Monday, 9 July 2007

Biblically Challenged

The new series of University Challenge started today. I love University Challenge, becuase it's one of the few remaining bastions of aspiration in an increasingly dimwitted and negative British TV climate - and because I can sometimes get one or two questions right and feel superior to the common man. For those who don't know it, it's a quiz for teams from different universities who compete over a few months in knockout rounds until there's only one team left. It has a uniquely dismissive and browbeating host, Jeremy Paxman, who routinely reprimands the contestants for failing to answer what he considers to be absurdly simply questions (Example: "Which distribution emits a probability density function f (x) equals 1 over square root of 2 pi times e to the power of minus x squared divided by 2?"). And, needless to say, it's bloody fucking hard.

So I was surprised to see in tonight's episode that neither team were able to identify the author of the book Proverbs in The Bible - a question which even I consider to be absurdly easy. What was even more surprising was that Paxman didn't scoff mercilessly in his customary manner when the answer "Saul" was offered. He just let it slide and moved on to the next question. It was most disappointing.

It seems like knowledge of The Bible is on the wane. Another BBC product which I condone is Desert Island Discs, an extended interview in which the interviewee is asked to choose eight records they would take with them to a desert island. They are also given a book and a luxury of choice, and copies of the Complete Works of Shakespeare and The Bible. (A fascinating insight, by the way, into the Britain of 1942 when the programme first aired: then Shakespeare and The Bible were pillars supporting the roof of the nation - now they barely make the school curriculum.)

A trend I've noticed in recent years is that a lot of people (Ricky Gervais the most recent example) quickly announce, even as the words are leaving Kirsty Young's beautiful lips, that "I don't want to take The Bible" - the implication being that, as an atheist, the speaker would rather flog himself senseless than have to even touch a copy and find himself associated even in this fleeting way with the thought of Judaeo-Christian belief.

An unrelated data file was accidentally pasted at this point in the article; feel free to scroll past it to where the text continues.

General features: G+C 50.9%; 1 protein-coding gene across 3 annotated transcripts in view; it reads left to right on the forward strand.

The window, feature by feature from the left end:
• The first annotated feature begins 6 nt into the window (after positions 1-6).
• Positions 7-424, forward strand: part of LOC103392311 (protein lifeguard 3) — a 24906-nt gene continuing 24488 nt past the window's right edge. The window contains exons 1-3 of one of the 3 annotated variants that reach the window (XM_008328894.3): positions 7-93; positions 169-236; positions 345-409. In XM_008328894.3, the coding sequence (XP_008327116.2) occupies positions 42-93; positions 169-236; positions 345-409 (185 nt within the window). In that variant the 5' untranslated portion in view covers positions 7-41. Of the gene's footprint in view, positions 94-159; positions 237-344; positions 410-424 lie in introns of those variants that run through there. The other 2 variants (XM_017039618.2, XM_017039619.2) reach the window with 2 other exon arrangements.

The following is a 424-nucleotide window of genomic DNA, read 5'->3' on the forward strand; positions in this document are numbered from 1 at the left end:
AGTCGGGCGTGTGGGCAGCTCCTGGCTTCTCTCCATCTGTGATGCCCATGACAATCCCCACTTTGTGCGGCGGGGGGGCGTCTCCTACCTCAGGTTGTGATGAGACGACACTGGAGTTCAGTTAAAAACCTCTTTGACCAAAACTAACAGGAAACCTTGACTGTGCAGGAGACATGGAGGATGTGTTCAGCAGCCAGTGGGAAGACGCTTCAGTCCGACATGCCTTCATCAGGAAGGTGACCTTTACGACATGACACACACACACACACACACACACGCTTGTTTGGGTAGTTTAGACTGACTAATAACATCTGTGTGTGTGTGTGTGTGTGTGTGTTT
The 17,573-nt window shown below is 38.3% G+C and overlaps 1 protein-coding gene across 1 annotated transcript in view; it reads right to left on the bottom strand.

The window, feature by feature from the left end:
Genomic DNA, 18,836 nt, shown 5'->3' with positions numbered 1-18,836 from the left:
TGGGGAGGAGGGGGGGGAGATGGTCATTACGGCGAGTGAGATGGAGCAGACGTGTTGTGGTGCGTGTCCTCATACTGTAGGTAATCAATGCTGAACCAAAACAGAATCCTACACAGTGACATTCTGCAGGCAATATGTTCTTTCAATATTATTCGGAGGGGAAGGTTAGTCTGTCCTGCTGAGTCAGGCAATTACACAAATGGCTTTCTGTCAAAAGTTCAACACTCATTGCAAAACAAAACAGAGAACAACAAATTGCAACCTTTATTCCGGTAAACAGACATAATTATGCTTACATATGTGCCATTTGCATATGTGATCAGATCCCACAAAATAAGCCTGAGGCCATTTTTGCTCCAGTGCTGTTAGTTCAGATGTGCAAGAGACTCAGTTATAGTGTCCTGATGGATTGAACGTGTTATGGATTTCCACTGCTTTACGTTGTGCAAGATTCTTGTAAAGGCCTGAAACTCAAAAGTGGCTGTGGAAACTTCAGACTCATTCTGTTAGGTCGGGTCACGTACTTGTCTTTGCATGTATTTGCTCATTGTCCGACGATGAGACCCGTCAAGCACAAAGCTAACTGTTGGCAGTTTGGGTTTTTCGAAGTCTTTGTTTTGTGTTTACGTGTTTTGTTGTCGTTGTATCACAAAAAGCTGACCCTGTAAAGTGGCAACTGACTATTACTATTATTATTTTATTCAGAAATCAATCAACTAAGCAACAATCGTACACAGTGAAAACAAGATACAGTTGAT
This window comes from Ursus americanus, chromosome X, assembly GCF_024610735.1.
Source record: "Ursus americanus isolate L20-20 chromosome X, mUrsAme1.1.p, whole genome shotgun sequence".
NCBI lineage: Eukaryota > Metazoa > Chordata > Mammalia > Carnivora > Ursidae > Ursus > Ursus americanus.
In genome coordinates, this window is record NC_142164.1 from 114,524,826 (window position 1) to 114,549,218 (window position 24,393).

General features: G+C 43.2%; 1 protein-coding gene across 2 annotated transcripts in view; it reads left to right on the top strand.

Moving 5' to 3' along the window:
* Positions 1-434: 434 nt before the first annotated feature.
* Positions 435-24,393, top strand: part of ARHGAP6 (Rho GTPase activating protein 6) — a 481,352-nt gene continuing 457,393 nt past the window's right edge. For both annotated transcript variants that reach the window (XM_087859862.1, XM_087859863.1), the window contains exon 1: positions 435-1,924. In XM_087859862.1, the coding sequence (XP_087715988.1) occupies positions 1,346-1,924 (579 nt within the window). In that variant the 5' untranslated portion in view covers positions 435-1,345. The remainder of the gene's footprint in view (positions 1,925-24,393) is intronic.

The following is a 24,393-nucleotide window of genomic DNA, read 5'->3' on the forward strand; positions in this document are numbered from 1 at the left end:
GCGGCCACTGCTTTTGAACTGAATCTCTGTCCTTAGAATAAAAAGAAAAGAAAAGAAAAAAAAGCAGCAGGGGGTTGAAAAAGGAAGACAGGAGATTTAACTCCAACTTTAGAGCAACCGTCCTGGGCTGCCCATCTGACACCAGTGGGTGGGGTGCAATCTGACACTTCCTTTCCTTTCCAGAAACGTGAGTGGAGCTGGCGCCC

It strikes me as odd, and quite sad. Regardless of whether or not you believe that The Bible is the word of God, or even if it is a great book of instruction, Christianity and Judaism are still hugely important cornerstones of European culture - the very bedrock, perhaps, on which the whole thing is built. Even as an item of history, anthropology and art, the thing's worth is massive. No other book has occupied the thoughts of European people for as long, nor become as entwined with our culture. To say it is extremely important is to understate to a ridiculous degree.

Not only that; it's a fascinating and interesting read, full of blood, sex, mayhem and weird visions in the first three quarters, and impassioned rhetoric about faith, love and hope in the last. Why not take it to a desert island with you, then, even if you're the most devout atheist on earth? At the very worst, it'll stave off boredom for at least a year.

But it seems that the Good Book has practically been confined to the dustheap of history - as evidenced by the fact that eight of the supposedly most well educated people in the country don't even appear to know who King Solomon was, and probably don't much care.

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